Colin English

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R egistered parties behind firewalls in strictly controlled environments carry out most substantial, accountable computation. However, pervasive computing foresees a massively networked infrastructure supporting a large population of diverse but cooperating entities. Entities will be both autonomous and mobile and will have to handle unforeseen(More)
A significant characteristic of ubiquitous computing is the need for interactions of highly mobile entities to be secure: secure both for the entity and the environment in which the entity operates. Moreover, ubiquitous computing is also characterised by partial views over the state of the global environment, implying that we cannot guarantee that an(More)
The requirement for spontaneous interaction in ubiquitous computing creates security issues over and above those present in other areas of computing, deeming traditional approaches ineffective. As a result, to support secure collaborations entities must implement self-protective measures. Trust management is a solution well suited to this task as reasoning(More)
Recent advances in networking, handheld computing and sensor technologies have driven forward research towards the realisation of Mark Weiser’s dream of calm and ubiquitous computing (variously called pervasive computing, ambient computing, active spaces, the disappearing computer or context-aware computing). In turn, this has led to the emergence of smart(More)
A significant characteristic of global computing is the need for secure interactions between highly mobile entities and the services in their environment. Moreover, these decentralised systems are also characterised by partial views over the state of the global environment, implying that we cannot guarantee verification of the properties of the mobile(More)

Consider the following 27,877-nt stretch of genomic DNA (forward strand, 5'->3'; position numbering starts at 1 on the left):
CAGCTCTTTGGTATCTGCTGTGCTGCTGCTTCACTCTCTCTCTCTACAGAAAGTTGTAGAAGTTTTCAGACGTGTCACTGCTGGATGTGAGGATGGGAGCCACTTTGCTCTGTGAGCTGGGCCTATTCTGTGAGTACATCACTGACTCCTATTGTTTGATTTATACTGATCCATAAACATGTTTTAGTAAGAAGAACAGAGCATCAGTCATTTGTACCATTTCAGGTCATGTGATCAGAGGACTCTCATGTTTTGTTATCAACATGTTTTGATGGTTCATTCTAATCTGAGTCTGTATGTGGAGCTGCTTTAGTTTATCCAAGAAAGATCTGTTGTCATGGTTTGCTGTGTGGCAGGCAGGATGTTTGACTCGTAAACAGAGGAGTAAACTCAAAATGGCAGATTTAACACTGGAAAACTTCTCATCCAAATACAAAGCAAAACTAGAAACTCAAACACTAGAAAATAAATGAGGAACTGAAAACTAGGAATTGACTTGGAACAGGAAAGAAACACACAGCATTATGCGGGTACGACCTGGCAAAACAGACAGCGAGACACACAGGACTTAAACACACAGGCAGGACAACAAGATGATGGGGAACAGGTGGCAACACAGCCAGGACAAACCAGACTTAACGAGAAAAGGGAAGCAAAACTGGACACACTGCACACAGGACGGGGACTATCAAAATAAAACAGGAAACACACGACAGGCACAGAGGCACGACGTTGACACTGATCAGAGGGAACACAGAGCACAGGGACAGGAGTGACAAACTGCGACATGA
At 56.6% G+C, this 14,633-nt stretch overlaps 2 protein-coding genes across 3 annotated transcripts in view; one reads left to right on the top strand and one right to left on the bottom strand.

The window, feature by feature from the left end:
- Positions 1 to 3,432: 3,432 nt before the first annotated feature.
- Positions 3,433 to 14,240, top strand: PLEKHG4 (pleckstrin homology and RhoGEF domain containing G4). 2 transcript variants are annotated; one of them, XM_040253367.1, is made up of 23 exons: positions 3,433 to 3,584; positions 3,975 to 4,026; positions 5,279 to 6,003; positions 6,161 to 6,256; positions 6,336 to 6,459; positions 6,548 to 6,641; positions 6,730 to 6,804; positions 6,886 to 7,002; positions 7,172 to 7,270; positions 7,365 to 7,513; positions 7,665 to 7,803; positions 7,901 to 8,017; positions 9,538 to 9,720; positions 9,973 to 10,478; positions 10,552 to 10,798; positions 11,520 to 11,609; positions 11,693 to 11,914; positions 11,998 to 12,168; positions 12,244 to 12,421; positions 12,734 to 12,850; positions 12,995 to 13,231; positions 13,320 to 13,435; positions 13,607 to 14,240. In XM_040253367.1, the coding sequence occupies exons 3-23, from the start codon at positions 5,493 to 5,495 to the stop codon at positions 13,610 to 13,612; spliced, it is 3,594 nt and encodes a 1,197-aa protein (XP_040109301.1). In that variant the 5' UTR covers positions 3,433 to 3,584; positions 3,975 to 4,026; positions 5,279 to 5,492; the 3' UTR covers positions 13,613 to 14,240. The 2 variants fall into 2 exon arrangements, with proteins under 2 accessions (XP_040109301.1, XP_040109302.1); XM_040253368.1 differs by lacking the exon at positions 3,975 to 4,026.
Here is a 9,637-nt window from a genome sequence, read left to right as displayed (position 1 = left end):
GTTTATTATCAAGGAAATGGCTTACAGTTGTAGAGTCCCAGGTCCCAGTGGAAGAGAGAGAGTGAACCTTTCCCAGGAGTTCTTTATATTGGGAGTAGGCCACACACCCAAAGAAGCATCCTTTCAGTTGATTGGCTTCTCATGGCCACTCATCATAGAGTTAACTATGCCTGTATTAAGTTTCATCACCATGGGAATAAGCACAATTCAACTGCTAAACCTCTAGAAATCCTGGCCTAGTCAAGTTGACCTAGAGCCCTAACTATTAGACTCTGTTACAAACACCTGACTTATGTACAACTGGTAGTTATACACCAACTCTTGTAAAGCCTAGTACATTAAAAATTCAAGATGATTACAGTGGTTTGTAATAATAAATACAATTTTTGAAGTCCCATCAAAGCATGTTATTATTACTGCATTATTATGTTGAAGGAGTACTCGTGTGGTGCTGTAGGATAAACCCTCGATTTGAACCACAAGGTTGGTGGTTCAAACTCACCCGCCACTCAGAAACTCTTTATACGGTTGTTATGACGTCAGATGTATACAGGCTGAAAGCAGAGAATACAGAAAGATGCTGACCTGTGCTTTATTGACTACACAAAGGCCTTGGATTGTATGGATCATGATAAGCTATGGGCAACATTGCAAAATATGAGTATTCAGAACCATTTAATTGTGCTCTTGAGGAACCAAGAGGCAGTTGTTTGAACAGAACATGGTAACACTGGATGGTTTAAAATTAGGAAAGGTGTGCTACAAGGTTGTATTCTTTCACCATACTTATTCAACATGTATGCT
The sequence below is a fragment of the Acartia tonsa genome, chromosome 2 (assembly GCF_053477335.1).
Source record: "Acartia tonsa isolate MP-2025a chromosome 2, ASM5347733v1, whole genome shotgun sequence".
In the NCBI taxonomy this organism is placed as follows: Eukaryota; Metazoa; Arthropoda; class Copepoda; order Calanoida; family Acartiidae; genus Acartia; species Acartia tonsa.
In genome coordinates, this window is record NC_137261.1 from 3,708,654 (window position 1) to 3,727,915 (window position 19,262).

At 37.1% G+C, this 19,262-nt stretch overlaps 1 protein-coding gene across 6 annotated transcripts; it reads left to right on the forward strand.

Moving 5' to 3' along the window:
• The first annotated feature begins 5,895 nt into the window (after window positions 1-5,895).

The rapid development of collaborative environments over the internet has highlighted new concerns over security and trust in such global computing systems. The global computing infrastructure poses an issue of uncertainty about the potential collaborators. Reaching a trusting decision in such environments encompasses both risk and trust assessments. While(More)
A significant characteristic of pervasive computing is the need for secure interactions between highly mobile entities and the services in their environment. Moreover, these decentralised systems are also characterised by partial views over the state of the global environment, implying that we cannot guarantee verification of the properties of the mobile(More)
Recent advances in networking technology have increased the potential for dynamic enterprise collaborations between an open set of entities on a global scale. The security of these collaborations is a major concern, and requires novel approaches suited to this new environment to be developed. Trust management appears to be a promising approach. Due to the(More)